2020.9.26 – We Must Vote
Tuesday is the first of three presidential debates; and with these debates each of us must think deeply about the issues affecting our society. It is providential that the debates happen on the feasts of the Archangels, St. Theresa of Avila, and John Paul II; and the vice-presidential debate happens on the feast of the Holy Rosary! May their intercession benefit our country.
The topics of this first debate include: the Supreme Court, Covid-19, the economy, race and violence in our cities, and the integrity of the election. These topics, therefore, are going to be on our mind as Catholic Christians. And we need to ask ourselves how the Gospel of Jesus Christ helps us discern these topics.
As citizens of the United States we are morally obliged to vote (CCC2040), and to do so with a conscience formed by the Gospel of Jesus Christ. Our faith is not merely a private matter. As a building is made up of individual stones, so a society is made up of persons and families. In the same way, as a building’s integrity depends on the integrity of its individual stones, so too, a society’s integrity is built upon the integrity of its individual citizens. The Gospel teaches about two primary social values: ‘fundamental rights of the human person’ and the ‘common good’ (CCC2237). For this reason, in forming a Catholic conscience that guides our voting, there is an intrinsic connection between the good of the person as well as the common good of all people together.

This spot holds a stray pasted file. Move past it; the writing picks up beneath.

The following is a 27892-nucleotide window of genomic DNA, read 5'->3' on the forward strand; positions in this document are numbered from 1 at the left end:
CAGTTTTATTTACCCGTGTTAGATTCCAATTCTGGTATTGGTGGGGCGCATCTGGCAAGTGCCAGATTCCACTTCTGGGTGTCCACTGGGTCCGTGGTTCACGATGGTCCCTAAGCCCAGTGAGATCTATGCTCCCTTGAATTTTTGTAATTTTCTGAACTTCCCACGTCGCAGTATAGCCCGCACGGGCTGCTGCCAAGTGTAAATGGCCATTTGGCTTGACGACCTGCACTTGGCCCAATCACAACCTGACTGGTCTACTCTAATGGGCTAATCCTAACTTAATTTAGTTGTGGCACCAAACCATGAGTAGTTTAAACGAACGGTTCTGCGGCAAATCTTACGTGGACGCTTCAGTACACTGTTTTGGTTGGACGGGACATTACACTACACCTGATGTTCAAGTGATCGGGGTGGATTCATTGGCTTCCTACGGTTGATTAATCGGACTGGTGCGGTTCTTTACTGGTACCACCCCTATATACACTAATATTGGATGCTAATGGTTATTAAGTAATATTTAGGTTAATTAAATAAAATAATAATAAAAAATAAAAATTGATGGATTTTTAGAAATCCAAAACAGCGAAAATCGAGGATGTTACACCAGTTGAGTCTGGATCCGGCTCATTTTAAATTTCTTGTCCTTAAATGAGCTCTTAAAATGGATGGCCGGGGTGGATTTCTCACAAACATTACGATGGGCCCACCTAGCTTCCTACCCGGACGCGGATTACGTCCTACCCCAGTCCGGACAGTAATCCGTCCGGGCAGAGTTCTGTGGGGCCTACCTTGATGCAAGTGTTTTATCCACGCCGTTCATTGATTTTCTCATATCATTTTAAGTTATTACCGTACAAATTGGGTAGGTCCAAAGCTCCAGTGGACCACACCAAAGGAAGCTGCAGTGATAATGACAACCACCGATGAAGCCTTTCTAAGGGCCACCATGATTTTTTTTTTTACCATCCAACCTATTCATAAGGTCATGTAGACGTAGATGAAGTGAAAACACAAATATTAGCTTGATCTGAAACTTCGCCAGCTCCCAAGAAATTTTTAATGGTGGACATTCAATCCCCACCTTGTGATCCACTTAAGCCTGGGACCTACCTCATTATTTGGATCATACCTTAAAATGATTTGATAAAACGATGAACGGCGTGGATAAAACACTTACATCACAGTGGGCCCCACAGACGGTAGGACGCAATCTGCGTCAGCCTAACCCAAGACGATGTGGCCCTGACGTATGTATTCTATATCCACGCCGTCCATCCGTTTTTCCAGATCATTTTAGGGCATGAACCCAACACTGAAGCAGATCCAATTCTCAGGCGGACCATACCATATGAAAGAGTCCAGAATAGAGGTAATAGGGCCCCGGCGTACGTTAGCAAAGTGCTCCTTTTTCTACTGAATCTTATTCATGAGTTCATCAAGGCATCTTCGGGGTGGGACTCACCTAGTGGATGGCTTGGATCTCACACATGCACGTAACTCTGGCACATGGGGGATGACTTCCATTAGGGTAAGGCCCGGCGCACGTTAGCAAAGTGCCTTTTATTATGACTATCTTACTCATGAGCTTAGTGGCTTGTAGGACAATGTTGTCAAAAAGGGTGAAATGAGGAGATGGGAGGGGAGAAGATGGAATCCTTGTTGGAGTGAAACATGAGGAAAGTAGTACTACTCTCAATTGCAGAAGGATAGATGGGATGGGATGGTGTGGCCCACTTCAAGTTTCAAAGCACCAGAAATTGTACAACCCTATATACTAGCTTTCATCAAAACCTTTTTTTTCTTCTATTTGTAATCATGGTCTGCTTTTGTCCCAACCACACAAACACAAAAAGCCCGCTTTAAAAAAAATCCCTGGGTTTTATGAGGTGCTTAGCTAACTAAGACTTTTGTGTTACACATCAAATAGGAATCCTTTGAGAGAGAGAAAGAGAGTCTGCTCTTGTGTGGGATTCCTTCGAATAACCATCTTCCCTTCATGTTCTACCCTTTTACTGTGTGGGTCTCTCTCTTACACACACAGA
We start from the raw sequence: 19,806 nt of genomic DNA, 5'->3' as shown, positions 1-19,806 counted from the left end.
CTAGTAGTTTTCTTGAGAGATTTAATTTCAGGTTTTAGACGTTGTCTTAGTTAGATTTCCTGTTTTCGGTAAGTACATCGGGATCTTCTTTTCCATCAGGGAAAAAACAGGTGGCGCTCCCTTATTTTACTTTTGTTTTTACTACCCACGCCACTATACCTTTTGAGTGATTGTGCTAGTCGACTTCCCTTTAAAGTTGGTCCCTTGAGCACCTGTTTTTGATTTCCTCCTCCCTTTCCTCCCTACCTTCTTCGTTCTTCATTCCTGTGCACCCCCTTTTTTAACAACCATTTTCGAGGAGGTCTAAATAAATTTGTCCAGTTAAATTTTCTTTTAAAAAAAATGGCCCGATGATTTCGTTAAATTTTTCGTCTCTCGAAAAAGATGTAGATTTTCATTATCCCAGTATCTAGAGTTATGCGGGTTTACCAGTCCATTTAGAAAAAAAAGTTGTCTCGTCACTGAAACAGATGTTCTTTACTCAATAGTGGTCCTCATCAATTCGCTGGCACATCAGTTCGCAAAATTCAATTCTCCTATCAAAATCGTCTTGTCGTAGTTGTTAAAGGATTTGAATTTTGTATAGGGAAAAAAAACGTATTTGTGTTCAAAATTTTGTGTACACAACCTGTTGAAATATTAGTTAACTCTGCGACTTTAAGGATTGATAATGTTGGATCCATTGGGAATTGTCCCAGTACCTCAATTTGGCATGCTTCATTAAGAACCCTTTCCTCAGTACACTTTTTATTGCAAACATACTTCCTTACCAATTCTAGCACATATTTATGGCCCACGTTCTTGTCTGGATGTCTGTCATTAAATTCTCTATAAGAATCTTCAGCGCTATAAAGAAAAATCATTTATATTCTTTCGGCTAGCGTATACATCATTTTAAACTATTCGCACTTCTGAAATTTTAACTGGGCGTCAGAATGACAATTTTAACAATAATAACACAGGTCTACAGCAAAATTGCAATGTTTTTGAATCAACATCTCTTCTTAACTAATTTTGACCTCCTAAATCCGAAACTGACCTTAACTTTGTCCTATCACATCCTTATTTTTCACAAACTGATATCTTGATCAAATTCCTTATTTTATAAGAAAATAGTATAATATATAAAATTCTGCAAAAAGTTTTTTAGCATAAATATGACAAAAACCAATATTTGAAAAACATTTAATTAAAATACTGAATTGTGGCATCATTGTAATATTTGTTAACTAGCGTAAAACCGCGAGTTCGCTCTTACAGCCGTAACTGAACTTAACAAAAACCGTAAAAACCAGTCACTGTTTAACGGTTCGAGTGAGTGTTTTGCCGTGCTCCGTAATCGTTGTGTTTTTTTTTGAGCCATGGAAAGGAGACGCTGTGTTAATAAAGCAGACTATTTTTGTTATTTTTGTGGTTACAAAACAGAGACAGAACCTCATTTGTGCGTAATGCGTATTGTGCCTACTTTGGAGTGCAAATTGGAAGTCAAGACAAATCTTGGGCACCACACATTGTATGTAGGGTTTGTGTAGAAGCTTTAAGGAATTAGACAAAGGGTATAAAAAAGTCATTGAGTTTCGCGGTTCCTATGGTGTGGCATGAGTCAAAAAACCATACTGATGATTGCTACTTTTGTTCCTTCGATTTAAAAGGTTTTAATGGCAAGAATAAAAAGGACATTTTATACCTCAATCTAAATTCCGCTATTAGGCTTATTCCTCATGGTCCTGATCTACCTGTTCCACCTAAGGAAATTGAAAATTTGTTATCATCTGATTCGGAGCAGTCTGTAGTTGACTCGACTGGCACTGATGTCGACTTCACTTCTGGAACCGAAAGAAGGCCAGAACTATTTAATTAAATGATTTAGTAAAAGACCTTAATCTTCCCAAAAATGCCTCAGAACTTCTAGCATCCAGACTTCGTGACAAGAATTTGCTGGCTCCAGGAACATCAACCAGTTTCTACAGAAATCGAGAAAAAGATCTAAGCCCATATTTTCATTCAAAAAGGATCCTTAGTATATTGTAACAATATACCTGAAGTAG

Our moral obligation to vote has always been a part of our Church. Several weeks ago, I published the Letter to Diogenetus, written in the year 130 AD, which said,
Christians are indistinguishable from other men either by nationality, language or customs. They do not inhabit separate cities of their own, or speak a strange dialect, or follow some outlandish way of life. Their teaching is not based upon reveries inspired by the curiosity of men. Unlike some other people, they champion no purely human doctrine… They live in their own countries as though they were only passing through. They play their full role as citizens, but labor under all the disabilities of aliens.